S. Allen Counter, a neuroscientist and director of the Harvard Foundation, had long been interested in Henson's story and traveled in Greenland for research related to it. Learning of possible descendants of the explorers, in 1986 he tracked down Henson's and Peary's sons, Anauakaq and Kali, respectively. By then the men were octogenarians.[20] He arranged a visit for them the following year to the United States, where they met American relatives from both families and visited their fathers' graves.[21] Anauakaq died in 1987. He and his wife Aviaq had five sons and a daughter, who have children of their own. While some still reside in Greenland,[16][21][22] others have moved to Sweden or the United States.[17]

Several Inuit family members returned to Washington, D.C., in 1988 for the ceremony of reinterment of Henson and his wife Lucy at Arlington National Cemetery. Counter had petitioned President Ronald Reagan for this honor to gain recognition of Henson's contributions to Arctic exploration. Counter wrote a book about his finding Anauakaq and Kali, his research on Henson's life and contributions, historical racial relations, and the Inuits' meeting with Henson and Peary relatives in the United States, entitled North Pole Legacy: Black, White and Eskimo (1991). The material was also adapted and produced as a film documentary by the same name.[20]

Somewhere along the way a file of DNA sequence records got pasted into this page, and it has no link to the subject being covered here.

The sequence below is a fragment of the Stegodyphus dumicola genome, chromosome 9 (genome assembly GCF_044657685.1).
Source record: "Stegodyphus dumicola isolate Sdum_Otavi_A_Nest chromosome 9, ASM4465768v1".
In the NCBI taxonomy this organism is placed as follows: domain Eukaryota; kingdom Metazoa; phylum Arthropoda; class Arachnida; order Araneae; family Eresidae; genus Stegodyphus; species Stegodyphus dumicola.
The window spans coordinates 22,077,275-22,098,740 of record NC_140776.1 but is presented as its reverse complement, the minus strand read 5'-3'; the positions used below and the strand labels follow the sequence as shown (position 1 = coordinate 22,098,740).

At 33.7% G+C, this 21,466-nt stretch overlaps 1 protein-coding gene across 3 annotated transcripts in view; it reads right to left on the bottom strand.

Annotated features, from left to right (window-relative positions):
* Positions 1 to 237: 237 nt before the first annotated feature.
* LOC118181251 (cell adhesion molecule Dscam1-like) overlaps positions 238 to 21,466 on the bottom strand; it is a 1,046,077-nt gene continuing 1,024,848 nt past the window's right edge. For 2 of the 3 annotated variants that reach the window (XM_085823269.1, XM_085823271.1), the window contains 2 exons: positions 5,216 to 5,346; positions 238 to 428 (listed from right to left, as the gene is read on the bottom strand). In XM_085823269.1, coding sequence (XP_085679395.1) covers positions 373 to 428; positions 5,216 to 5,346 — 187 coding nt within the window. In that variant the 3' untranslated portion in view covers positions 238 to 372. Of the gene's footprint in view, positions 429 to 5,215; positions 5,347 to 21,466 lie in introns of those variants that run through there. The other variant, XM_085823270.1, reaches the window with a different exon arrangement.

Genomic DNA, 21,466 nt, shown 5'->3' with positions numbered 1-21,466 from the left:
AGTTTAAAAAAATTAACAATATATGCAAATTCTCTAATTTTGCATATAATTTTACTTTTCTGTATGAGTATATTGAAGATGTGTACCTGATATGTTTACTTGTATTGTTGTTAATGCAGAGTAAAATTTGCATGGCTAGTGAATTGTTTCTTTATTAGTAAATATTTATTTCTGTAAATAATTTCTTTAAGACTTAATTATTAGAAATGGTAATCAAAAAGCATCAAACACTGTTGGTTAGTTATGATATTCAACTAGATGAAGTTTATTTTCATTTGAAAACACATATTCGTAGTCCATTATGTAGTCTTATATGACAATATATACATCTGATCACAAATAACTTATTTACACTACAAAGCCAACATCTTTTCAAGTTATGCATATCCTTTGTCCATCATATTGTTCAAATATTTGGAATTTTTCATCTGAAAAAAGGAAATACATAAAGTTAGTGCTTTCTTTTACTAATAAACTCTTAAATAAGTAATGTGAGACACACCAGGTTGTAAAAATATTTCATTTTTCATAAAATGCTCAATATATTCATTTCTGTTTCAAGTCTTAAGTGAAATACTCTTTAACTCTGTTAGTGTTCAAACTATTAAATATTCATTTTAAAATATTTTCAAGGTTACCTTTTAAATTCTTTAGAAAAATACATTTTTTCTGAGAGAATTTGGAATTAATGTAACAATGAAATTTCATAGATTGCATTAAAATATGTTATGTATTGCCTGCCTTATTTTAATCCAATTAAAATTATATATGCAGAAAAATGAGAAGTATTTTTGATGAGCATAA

Extended familyEdit

Matthew Henson's only direct descendants were the children of his Inuit son and their children. According to S. Allen Counter, in his lifetime Henson had identified families of two nieces as being part of his extended birth family. They were Virginia Carter Brannum, daughter of Henson's sister Eliza Henson Carter of Washington, D.C., and Olive Henson Fulton of Boston, daughter of his half-brother.[16] In a 1988 article, Counter noted that these two women had letters and photographs certifying their kinship. They were the only family members to attend Henson's funeral in 1955, along with his widow Lucy Ross Henson.[16] Counter later recommended to the United States Navy and the National Geographic Society that Audrey Mebane, daughter of Virginia Brannum, and Olive Henson Fulton be designated as family representatives for any ceremonies honoring Henson.[5]

Henson is believed to be a brother of the great-great-grandfather of actress Taraji P. Henson.[23][24]

Representation in mediaEdit

Legacy and honorsEdit

 
Henson's grave in Arlington National Cemetery in Arlington, Virginia, U.S.
 
Entrance of the site of the former Matthew Henson Public Housing Project.

NotesEdit